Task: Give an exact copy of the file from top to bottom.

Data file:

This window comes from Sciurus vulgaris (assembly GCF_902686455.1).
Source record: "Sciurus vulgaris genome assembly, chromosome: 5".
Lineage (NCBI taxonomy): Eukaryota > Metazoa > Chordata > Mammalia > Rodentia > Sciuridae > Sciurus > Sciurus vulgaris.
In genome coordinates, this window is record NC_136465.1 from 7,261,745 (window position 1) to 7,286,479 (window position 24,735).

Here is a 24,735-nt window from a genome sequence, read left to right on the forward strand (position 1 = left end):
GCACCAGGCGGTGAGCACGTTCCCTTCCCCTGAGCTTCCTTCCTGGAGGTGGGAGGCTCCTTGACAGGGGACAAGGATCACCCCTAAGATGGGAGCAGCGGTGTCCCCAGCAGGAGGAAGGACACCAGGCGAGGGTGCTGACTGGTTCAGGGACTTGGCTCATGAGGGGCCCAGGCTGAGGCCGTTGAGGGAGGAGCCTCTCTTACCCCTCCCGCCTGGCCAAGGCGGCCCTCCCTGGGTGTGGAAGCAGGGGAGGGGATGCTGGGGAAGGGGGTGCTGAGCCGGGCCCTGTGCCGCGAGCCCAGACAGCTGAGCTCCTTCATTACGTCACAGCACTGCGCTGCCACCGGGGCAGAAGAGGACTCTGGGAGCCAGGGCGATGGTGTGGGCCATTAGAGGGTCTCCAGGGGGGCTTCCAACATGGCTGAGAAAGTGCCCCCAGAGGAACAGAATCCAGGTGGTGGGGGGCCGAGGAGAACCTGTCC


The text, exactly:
This window comes from Sciurus vulgaris (assembly GCF_902686455.1).
Source record: "Sciurus vulgaris genome assembly, chromosome: 5".
Lineage (NCBI taxonomy): Eukaryota > Metazoa > Chordata > Mammalia > Rodentia > Sciuridae > Sciurus > Sciurus vulgaris.
In genome coordinates, this window is record NC_136465.1 from 7,261,745 (window position 1) to 7,286,479 (window position 24,735).

Here is a 24,735-nt window from a genome sequence, read left to right on the forward strand (position 1 = left end):
GCACCAGGCGGTGAGCACGTTCCCTTCCCCTGAGCTTCCTTCCTGGAGGTGGGAGGCTCCTTGACAGGGGACAAGGATCACCCCTAAGATGGGAGCAGCGGTGTCCCCAGCAGGAGGAAGGACACCAGGCGAGGGTGCTGACTGGTTCAGGGACTTGGCTCATGAGGGGCCCAGGCTGAGGCCGTTGAGGGAGGAGCCTCTCTTACCCCTCCCGCCTGGCCAAGGCGGCCCTCCCTGGGTGTGGAAGCAGGGGAGGGGATGCTGGGGAAGGGGGTGCTGAGCCGGGCCCTGTGCCGCGAGCCCAGACAGCTGAGCTCCTTCATTACGTCACAGCACTGCGCTGCCACCGGGGCAGAAGAGGACTCTGGGAGCCAGGGCGATGGTGTGGGCCATTAGAGGGTCTCCAGGGGGGCTTCCAACATGGCTGAGAAAGTGCCCCCAGAGGAACAGAATCCAGGTGGTGGGGGGCCGAGGAGAACCTGTCC